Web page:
When a decision has been reached and the solution to the problem implemented and found to be acceptable, then the organization institutionalizes the procedure used to solve the problem into a standard operating procedure (SOP). SOPs are rules, programs, and routines that are invoked by managers to gain time and to avoid the task of solving a problem from scratch each times it appears. Sometimes managers invoke those SOPs when the organization is facing a similar but not identical problem to the one that the SOP originally solved. Since SOPs are often processes that worked once but nobody is quite sure why or whether it was the best way to solve the original problem in the first place. SOPs are not always the time-savers they are supposed to be.

Once implication of having rationally bounded decision makers in organizations is that organizations cannot be seen as single entities. Rather, problems are broken down and assigned to specialized units within the organization that develop their own priorities and goals. These goals, sometimes termed subgoals, may not agree with the organization』s overall goals. This phenomenon has been called local rationality.3

Using the perspective, organizations could be viewed as constellations of loosely allied units, each having a set of SOPs and programs to deal with its piece of the problem. As time passes, these units become more distinct and their subgoals more entrenched. These divergences are enhanced by increasingly distinct perceptions of priorities, information, and uncertainty; they are further reinforced by recruitment, rewards, and tenure. When these tendencies are very strong, the loose alliance of organization units breaks down into 「organized anarchies.」 In the extreme case, coalitions are created with conflicting interests.

This leads us to the political model of rationality. You should note that the term political does not imply that this model is only relevant in the public (government) sector; rather the term applies to a type of organization that may exist in any industry or industry sector.

 

The Political Model. In contrast to the rational model, players in the political model (often referred to as incrementalists) do not focus on a single issue but on many intraorganizational problems that reflect their personal goals. In contrast to the administrative model, the political model does not assume that decisions result from applying existing standard operating procedures, programs, and routines. Decisions result from bargaining among coalitions. Unlike in the previous models, power is decentralized. This concept of decision making as a political process emphasizes the natural multiplicity of goals, values, and interests in a complex environment. The political model views decision making as a process of conflict resolution and consensus building and decisions as products of compromise. The old adage, 「Scratch my back and I』ll scratch yours,」 is the dominant decision-making strategy.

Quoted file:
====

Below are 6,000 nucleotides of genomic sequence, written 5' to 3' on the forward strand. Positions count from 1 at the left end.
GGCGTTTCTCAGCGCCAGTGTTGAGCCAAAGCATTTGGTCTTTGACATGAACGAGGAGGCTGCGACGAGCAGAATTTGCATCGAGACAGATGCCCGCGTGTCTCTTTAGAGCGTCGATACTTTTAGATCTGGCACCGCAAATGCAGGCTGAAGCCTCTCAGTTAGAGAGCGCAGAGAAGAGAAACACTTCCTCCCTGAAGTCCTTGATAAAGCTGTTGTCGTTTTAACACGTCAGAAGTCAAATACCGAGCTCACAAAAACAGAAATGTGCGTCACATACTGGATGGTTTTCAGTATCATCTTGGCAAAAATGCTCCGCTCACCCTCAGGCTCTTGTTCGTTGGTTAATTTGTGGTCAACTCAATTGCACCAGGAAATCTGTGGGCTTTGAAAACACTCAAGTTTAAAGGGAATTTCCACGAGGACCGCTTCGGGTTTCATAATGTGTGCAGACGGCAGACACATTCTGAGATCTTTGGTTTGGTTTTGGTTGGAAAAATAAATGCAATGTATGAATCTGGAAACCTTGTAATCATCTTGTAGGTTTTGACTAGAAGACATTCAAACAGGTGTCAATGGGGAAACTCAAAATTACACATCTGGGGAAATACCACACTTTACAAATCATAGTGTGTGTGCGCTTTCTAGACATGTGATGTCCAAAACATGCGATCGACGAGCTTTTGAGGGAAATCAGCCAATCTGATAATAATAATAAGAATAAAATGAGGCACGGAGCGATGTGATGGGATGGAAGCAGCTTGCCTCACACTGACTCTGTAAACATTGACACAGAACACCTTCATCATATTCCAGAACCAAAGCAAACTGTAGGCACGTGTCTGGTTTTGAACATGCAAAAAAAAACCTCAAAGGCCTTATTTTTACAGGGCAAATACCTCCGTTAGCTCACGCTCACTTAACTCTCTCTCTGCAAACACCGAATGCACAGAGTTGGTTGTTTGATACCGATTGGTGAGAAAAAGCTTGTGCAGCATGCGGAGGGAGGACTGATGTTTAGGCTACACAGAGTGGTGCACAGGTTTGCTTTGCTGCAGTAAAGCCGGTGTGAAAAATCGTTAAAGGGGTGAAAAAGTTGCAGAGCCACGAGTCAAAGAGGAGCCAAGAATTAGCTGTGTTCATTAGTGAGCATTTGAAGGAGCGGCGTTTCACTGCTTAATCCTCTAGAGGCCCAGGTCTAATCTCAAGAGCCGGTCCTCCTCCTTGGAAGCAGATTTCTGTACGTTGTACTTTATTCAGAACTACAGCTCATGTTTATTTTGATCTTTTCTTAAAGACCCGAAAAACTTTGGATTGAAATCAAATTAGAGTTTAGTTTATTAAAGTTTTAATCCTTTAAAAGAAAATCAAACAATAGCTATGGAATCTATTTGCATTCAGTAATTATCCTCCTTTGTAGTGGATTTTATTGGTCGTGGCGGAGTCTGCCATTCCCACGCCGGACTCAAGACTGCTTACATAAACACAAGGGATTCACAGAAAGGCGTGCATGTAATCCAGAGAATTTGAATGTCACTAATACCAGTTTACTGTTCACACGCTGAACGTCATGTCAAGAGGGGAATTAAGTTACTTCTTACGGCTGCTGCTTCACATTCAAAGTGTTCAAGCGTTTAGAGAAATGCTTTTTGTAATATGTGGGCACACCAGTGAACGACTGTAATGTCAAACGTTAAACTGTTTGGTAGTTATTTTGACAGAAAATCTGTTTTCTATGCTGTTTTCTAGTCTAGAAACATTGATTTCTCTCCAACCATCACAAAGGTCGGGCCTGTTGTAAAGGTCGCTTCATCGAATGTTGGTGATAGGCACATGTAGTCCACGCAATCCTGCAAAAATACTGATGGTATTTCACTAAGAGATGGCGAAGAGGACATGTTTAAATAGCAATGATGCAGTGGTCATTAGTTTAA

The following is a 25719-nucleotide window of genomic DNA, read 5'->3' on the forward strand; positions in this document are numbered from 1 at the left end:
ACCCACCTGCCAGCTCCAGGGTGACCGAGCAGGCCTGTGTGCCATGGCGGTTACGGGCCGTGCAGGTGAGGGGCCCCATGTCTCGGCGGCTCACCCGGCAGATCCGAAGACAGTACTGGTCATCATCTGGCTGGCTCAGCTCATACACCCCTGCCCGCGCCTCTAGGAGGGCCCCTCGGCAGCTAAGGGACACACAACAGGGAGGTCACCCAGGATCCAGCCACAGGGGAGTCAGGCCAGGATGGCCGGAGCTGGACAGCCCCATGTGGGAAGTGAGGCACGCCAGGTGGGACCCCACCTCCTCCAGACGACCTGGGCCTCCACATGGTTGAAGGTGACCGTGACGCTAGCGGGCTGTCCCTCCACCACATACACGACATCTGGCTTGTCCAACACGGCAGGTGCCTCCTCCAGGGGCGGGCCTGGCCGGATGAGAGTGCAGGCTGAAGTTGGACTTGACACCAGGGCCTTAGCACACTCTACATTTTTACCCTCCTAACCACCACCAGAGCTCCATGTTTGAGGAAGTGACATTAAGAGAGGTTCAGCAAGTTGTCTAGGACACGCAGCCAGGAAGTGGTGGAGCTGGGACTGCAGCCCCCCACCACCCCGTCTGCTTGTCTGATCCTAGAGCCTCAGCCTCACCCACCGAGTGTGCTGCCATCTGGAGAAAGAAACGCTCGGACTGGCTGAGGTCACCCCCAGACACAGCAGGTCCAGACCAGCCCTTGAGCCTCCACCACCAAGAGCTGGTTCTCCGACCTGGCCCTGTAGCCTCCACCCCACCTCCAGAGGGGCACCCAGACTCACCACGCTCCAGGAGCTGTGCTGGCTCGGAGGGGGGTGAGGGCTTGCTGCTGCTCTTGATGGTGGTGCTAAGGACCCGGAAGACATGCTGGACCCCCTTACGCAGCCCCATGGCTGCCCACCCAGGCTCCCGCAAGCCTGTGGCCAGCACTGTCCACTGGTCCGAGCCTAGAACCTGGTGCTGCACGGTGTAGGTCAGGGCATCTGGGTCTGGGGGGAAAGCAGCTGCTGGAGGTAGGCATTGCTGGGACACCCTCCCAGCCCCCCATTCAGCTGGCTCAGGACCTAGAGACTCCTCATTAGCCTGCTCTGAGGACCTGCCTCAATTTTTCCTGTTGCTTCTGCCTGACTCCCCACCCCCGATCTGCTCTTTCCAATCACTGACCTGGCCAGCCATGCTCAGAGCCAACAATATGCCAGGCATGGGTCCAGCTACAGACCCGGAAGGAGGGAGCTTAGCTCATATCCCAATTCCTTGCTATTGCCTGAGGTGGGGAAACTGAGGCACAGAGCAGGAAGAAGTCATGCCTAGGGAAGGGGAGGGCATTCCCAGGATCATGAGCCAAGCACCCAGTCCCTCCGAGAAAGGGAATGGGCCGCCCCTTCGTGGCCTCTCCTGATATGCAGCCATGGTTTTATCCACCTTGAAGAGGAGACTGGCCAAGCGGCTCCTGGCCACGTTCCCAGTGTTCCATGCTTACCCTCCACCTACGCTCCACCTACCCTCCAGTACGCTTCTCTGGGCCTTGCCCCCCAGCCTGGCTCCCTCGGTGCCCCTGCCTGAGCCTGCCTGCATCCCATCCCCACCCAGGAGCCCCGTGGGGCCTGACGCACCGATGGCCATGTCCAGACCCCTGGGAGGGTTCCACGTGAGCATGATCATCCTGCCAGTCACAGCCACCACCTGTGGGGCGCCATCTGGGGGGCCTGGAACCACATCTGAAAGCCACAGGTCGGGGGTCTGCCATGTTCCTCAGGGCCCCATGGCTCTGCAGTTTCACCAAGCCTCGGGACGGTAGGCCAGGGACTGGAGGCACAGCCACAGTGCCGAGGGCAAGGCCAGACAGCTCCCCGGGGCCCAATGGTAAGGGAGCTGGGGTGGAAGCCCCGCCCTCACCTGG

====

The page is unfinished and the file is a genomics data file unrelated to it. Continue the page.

When a problem requires a change n policy, the political model predicts that a manager will consider a few alternatives, all of them similar to existing policy. This perspective points out that decisions tend to be incremental— that managers make small changes in response to immediate pressures instead of working out a clear set of plans and a comprehensive program. This incrementalist approach can be seen as the simplest or most extreme form of satisficing.

The incremental approach of the political model allows managers to reduce the time spent on the information search and problem definition stages. Incremental decision making is geared to address shortcomings in present policy rather than consider a superior, but novel, course of action. In the political model, the stakeholders have different perception, priorities, and solutions. Because stakeholders have the power to veto some proposals, no policy that harms a powerful stakeholder is likely to triumph even if it is objectively 「optimal.」

Our purpose in reviewing these models of organizational decision making is to highlight the realities of decision making that must be recognized when developing or acquiring information systems. If the designer of an I/S assumes that the rational model is a valid representation of the way a given organization is being managed when in fact the political model is a more valid description, s/he may encounter serious implementation problems. For example, access to information can be very sensitive issue, since in politics, 「information is power.」 If managers discover that once a new information system is implemented they will no longer have access to certain data, it is quite possible they will resist the implementation effort.

When we consider the issue of organizational decision making, it is important to recognize that the structure of the organization has a strong influence on how and when information is communicated and who gets involved in what decisions. We now turn our attention to the issue of organizational structure.

Decisions! Decisions!

The many decision making models that exist nowadays means that you even have to make a decision as to which one to use! There are rational models, intuitive models, rational-iterative models as well as 5, 6, 7 and even 9 step decision models.

Most, however, move through each of the basic stages in decision making.

On this page we will quickly scan over the main points of some of these decision models so that you have a sense of what’s available.